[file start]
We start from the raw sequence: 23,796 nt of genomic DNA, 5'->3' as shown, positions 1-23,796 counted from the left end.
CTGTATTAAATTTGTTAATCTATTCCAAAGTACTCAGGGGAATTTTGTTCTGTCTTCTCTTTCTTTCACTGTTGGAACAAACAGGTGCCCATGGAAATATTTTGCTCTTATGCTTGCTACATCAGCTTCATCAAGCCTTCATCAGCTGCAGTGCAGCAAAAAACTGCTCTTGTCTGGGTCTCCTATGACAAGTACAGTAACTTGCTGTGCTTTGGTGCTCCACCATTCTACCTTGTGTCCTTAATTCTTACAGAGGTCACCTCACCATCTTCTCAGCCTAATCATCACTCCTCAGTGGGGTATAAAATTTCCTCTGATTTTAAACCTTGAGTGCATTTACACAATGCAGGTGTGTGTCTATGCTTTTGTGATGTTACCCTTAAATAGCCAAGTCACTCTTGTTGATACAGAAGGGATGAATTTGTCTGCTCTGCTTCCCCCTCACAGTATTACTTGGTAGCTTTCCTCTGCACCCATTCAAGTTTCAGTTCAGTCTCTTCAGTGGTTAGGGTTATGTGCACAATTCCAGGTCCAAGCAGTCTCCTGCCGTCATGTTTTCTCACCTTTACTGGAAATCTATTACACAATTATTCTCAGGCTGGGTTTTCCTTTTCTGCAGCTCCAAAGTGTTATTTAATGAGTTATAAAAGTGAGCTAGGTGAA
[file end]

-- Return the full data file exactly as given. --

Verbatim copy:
We start from the raw sequence: 23,796 nt of genomic DNA, 5'->3' as shown, positions 1-23,796 counted from the left end.
CTGTATTAAATTTGTTAATCTATTCCAAAGTACTCAGGGGAATTTTGTTCTGTCTTCTCTTTCTTTCACTGTTGGAACAAACAGGTGCCCATGGAAATATTTTGCTCTTATGCTTGCTACATCAGCTTCATCAAGCCTTCATCAGCTGCAGTGCAGCAAAAAACTGCTCTTGTCTGGGTCTCCTATGACAAGTACAGTAACTTGCTGTGCTTTGGTGCTCCACCATTCTACCTTGTGTCCTTAATTCTTACAGAGGTCACCTCACCATCTTCTCAGCCTAATCATCACTCCTCAGTGGGGTATAAAATTTCCTCTGATTTTAAACCTTGAGTGCATTTACACAATGCAGGTGTGTGTCTATGCTTTTGTGATGTTACCCTTAAATAGCCAAGTCACTCTTGTTGATACAGAAGGGATGAATTTGTCTGCTCTGCTTCCCCCTCACAGTATTACTTGGTAGCTTTCCTCTGCACCCATTCAAGTTTCAGTTCAGTCTCTTCAGTGGTTAGGGTTATGTGCACAATTCCAGGTCCAAGCAGTCTCCTGCCGTCATGTTTTCTCACCTTTACTGGAAATCTATTACACAATTATTCTCAGGCTGGGTTTTCCTTTTCTGCAGCTCCAAAGTGTTATTTAATGAGTTATAAAAGTGAGCTAGGTGAA